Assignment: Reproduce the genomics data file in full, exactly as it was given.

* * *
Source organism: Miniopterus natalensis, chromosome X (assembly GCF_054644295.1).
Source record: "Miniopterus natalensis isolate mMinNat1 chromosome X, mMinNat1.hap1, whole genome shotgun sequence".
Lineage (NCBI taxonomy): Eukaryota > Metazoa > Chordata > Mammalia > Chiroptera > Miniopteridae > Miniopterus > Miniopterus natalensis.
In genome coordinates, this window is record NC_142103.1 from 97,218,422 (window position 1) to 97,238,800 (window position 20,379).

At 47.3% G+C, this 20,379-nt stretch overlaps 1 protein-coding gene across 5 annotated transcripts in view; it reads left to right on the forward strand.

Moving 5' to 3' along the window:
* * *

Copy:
Source organism: Miniopterus natalensis, chromosome X (assembly GCF_054644295.1).
Source record: "Miniopterus natalensis isolate mMinNat1 chromosome X, mMinNat1.hap1, whole genome shotgun sequence".
Lineage (NCBI taxonomy): Eukaryota > Metazoa > Chordata > Mammalia > Chiroptera > Miniopteridae > Miniopterus > Miniopterus natalensis.
In genome coordinates, this window is record NC_142103.1 from 97,218,422 (window position 1) to 97,238,800 (window position 20,379).

At 47.3% G+C, this 20,379-nt stretch overlaps 1 protein-coding gene across 5 annotated transcripts in view; it reads left to right on the forward strand.

Moving 5' to 3' along the window: